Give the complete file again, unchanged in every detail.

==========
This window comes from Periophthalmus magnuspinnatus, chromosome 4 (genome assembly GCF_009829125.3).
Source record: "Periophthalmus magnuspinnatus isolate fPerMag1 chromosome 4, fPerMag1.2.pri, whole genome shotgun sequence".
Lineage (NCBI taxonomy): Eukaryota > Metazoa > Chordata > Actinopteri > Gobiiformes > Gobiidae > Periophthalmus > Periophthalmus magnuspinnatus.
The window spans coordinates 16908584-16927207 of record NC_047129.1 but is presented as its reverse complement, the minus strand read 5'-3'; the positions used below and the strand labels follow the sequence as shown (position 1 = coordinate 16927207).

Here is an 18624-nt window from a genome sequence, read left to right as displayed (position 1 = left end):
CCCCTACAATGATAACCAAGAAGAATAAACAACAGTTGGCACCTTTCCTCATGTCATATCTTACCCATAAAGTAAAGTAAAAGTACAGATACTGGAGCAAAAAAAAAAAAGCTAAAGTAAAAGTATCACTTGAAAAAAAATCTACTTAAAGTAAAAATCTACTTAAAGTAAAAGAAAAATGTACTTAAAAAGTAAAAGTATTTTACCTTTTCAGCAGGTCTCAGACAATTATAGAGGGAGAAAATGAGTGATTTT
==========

This window comes from Periophthalmus magnuspinnatus, chromosome 4 (genome assembly GCF_009829125.3).
Source record: "Periophthalmus magnuspinnatus isolate fPerMag1 chromosome 4, fPerMag1.2.pri, whole genome shotgun sequence".
Lineage (NCBI taxonomy): Eukaryota > Metazoa > Chordata > Actinopteri > Gobiiformes > Gobiidae > Periophthalmus > Periophthalmus magnuspinnatus.
The window spans coordinates 16908584-16927207 of record NC_047129.1 but is presented as its reverse complement, the minus strand read 5'-3'; the positions used below and the strand labels follow the sequence as shown (position 1 = coordinate 16927207).

Here is an 18624-nt window from a genome sequence, read left to right as displayed (position 1 = left end):
CCCCTACAATGATAACCAAGAAGAATAAACAACAGTTGGCACCTTTCCTCATGTCATATCTTACCCATAAAGTAAAGTAAAAGTACAGATACTGGAGCAAAAAAAAAAAAGCTAAAGTAAAAGTATCACTTGAAAAAAAATCTACTTAAAGTAAAAATCTACTTAAAGTAAAAGAAAAATGTACTTAAAAAGTAAAAGTATTTTACCTTTTCAGCAGGTCTCAGACAATTATAGAGGGAGAAAATGAGTGATTTT